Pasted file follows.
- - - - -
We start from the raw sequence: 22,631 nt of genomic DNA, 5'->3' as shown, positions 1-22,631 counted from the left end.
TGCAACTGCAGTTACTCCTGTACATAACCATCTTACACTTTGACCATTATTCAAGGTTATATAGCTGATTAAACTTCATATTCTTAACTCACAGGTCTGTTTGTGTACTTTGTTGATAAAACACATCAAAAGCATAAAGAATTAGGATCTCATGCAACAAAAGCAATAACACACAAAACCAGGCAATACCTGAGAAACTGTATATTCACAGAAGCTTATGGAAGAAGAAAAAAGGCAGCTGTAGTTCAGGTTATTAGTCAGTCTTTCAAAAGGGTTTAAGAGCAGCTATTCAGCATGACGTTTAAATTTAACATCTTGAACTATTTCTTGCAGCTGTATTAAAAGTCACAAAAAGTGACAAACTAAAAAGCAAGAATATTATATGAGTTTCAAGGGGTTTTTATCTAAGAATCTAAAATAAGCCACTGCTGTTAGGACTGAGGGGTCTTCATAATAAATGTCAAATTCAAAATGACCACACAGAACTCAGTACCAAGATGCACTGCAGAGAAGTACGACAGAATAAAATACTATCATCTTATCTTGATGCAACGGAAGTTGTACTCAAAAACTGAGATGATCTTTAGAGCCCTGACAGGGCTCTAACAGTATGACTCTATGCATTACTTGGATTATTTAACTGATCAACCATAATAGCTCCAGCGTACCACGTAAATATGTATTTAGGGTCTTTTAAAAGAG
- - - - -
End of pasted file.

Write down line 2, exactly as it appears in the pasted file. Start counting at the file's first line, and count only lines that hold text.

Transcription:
TGCAACTGCAGTTACTCCTGTACATAACCATCTTACACTTTGACCATTATTCAAGGTTATATAGCTGATTAAACTTCATATTCTTAACTCACAGGTCTGTTTGTGTACTTTGTTGATAAAACACATCAAAAGCATAAAGAATTAGGATCTCATGCAACAAAAGCAATAACACACAAAACCAGGCAATACCTGAGAAACTGTATATTCACAGAAGCTTATGGAAGAAGAAAAAAGGCAGCTGTAGTTCAGGTTATTAGTCAGTCTTTCAAAAGGGTTTAAGAGCAGCTATTCAGCATGACGTTTAAATTTAACATCTTGAACTATTTCTTGCAGCTGTATTAAAAGTCACAAAAAGTGACAAACTAAAAAGCAAGAATATTATATGAGTTTCAAGGGGTTTTTATCTAAGAATCTAAAATAAGCCACTGCTGTTAGGACTGAGGGGTCTTCATAATAAATGTCAAATTCAAAATGACCACACAGAACTCAGTACCAAGATGCACTGCAGAGAAGTACGACAGAATAAAATACTATCATCTTATCTTGATGCAACGGAAGTTGTACTCAAAAACTGAGATGATCTTTAGAGCCCTGACAGGGCTCTAACAGTATGACTCTATGCATTACTTGGATTATTTAACTGATCAACCATAATAGCTCCAGCGTACCACGTAAATATGTATTTAGGGTCTTTTAAAAGAG